So last time I waxed on about finding an agent who’s a good fit. There are a lot of stories out there about agents who don’t fit well and how writers are afraid to “break-up” with them for fear of never having another agent or getting blackballed or something else along those lines. Some writers do not have agents and do quite well. Some writers have gone through several agents, usually because of that essential quality of a good fit. Most all writers I’ve ever talked to, however, say that a bad agent is worse than no agent. And a bad agent is not necessarily one who doesn’t do the job. It could be an agent that doesn’t work well with you or whom you don’t work well with. You might just have different approaches or different tastes or something else that you didn’t realize at first and it just isn’t a good fit. It happens. Don’t be afraid to say no to an offer of representation or to say goodbye to an agent who isn’t working out.
But back to the questions. There’s a lot of advice out there on kinds of questions to ask as far as the professional elements go, and here’s a couple of good lists:
Quill Driver Books
Once you figure out that personally you can work with an agent, then you want to look at the specifics. Rachelle Gardner’s list is a pretty good one. You want to know what the agent’s commission is–agents should not charge money up front. They get paid when you get paid. Typical commissions are %15 for domestic sales and %20 for foreign sales (on the latter, the agent splits the money with a foreign agent). You want to know how the agent handles foreign sales. The Knight Agency has a page on their website that explains about foreign rights sales and has a substantial list of who they work with. This is important. It shows they are networked and that they are working the foreign sales angles.It also lists their recent sales.
Let me digress a moment. The Knight Agency (which represents me), has a good website. They promote authors, they are very open with what they do, they are thorough, they have a newsletter, and they are obviously very professional. I think in this day and age, if an agency doesn’t have a good solid website, I’d have my doubts about them. Okay, digression over.
You want to talk to the agent about the submission process. How many will she make for a given project? When will she give up? You don’t really want one who gives up. Specifically, you have to realize that maybe a project won’t sell, but some projects can take years to sell. So if you believe in the project, and the agent believes in it, you want to know she’ll keep trying. Now in the meantime, you want to be working on something else for her to sell. Remember, she makes money only when you do, so you want to start making her and you some money.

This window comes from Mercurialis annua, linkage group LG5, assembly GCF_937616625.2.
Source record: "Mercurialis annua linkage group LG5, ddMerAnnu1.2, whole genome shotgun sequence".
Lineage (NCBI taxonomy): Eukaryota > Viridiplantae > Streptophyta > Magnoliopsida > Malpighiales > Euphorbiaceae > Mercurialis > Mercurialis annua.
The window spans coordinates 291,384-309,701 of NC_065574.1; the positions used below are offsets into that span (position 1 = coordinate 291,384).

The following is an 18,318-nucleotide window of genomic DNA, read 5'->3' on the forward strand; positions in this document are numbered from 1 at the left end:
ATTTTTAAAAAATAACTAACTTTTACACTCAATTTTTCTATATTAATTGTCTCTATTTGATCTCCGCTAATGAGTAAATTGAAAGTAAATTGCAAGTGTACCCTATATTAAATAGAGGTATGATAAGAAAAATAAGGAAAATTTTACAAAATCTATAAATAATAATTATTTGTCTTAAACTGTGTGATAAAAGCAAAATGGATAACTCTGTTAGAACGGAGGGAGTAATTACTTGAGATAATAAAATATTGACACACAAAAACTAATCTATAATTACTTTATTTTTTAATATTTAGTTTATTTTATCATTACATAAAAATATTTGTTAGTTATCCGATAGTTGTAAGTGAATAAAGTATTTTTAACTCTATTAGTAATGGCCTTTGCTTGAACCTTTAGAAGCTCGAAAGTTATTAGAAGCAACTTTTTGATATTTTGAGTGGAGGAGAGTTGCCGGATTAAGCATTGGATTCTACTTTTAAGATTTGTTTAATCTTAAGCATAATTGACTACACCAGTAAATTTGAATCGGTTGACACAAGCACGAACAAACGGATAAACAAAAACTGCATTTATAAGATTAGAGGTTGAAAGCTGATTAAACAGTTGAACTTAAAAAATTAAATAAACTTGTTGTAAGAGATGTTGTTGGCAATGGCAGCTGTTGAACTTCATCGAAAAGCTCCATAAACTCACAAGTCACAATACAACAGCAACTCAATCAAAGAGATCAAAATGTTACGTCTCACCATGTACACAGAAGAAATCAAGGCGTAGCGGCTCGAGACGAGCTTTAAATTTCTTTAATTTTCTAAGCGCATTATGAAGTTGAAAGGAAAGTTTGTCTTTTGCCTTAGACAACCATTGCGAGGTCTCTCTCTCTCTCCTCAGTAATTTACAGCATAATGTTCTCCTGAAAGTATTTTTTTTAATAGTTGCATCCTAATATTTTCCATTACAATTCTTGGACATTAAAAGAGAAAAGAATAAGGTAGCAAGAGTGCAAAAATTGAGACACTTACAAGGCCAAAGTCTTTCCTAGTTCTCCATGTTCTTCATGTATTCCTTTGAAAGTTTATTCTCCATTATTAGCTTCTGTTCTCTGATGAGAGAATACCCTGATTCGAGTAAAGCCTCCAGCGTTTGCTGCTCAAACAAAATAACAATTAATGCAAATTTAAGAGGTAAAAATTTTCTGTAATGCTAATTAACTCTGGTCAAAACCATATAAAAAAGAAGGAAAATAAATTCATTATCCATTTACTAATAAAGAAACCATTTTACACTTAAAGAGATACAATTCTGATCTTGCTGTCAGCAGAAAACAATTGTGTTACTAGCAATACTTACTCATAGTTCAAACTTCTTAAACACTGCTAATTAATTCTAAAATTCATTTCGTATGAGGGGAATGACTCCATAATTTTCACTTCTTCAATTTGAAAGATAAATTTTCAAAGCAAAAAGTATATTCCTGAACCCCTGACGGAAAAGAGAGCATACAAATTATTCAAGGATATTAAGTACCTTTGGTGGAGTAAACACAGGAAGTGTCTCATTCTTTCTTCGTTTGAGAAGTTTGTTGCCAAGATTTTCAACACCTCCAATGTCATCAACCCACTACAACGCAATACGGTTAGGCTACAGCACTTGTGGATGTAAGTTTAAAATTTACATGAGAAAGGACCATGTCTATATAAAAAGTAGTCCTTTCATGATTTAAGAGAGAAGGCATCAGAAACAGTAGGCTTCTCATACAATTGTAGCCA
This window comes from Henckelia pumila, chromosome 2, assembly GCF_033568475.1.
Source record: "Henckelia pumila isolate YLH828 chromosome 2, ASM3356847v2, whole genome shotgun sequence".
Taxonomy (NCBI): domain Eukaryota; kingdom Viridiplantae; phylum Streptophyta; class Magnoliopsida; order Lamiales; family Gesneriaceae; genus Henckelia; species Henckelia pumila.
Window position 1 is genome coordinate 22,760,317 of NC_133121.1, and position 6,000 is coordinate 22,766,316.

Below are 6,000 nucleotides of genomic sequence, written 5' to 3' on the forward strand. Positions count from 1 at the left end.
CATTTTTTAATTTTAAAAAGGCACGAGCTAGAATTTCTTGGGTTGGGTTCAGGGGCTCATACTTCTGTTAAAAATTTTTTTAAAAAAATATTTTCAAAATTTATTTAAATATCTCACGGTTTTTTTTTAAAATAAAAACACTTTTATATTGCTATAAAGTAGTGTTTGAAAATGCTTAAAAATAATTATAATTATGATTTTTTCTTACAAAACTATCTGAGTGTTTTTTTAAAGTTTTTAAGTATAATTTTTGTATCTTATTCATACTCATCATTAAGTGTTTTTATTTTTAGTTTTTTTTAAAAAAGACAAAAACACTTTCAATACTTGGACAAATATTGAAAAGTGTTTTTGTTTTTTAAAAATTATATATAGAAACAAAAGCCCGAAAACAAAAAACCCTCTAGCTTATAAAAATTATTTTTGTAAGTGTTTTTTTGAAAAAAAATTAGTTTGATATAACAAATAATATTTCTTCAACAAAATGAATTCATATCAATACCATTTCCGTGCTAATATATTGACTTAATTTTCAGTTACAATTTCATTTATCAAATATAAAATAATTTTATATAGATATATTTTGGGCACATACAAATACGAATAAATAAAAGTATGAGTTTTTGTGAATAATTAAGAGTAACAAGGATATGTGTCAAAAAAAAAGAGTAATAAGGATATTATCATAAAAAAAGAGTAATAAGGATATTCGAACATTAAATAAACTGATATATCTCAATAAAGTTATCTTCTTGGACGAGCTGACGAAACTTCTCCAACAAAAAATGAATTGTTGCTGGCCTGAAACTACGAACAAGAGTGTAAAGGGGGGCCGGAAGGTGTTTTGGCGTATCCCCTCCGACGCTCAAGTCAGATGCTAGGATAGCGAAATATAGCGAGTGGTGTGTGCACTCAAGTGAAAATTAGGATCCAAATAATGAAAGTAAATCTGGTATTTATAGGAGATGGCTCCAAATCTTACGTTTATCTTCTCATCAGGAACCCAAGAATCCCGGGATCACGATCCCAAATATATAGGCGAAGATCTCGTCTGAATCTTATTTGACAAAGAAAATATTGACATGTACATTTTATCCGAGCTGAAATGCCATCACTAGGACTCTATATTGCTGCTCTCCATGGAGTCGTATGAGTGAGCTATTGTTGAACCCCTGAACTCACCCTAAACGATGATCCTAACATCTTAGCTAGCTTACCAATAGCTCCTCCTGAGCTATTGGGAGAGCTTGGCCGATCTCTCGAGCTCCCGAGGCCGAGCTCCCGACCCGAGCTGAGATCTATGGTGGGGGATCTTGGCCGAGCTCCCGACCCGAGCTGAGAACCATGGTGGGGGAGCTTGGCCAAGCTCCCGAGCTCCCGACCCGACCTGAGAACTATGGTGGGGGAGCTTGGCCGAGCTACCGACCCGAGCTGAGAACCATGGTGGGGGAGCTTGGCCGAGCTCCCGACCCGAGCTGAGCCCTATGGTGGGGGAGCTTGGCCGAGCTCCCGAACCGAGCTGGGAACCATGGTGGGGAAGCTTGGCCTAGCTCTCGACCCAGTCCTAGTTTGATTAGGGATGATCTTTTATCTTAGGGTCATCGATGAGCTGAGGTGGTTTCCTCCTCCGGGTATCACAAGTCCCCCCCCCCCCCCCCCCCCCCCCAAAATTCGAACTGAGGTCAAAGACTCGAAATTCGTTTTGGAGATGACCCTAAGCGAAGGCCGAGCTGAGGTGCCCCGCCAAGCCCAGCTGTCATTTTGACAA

I think now is a good time to mention career track. You and she should discuss her approach to a career. She’s got to be thinking of the long term, as you are. If you want to write in multiple genres: romance, fantasy, westerns, scifi, YA, whatever, you have to find out if she’ll support/encourage that. She’s going to want you to build a brand, and she’s right, so she will likely encourage you to focus at first, but she should be open to other things your passionate about. And she should know up front you want to be diverse since you want her to be able to get behind you in all your endeavors. Some writers have more than one agent to represent their various kinds of writing, so that’s a possibility if it suits you. You want to talk about how many books a year you think you can write or plan to write, if you plan to be full time or not, how quickly you write, and so on and so forth. Much of this may have come up in your process discussion, but if not, now it’s time.
You want to talk to the agent about how she approaches negotiating a contract. Often agencies will have boilerplate contracts with publishers that they’ve pre-negotiated. From that boiler-plate, they can then negotiate better for you. Now that depends on a lot of factors, but it means they aren’t starting at the drawing board. But you want to know how the process will work. Will she send you the initial contract? Will she negotiate it to the best of her ability and then send it to you for discussion? Will she keep you updated on the process? What sorts of updates would that entail? (BTW, it’s not a short process). Think about what is important to you in a contract and ask about how she might negotiate those things. What would she consider deal-breakers? What would make her walk away from a contract?
Caveat: these are things you only discuss if you and this agent are serious about working together. Otherwise there’s no point. But understanding how the process will work is important.
That’s enough for now. More next time.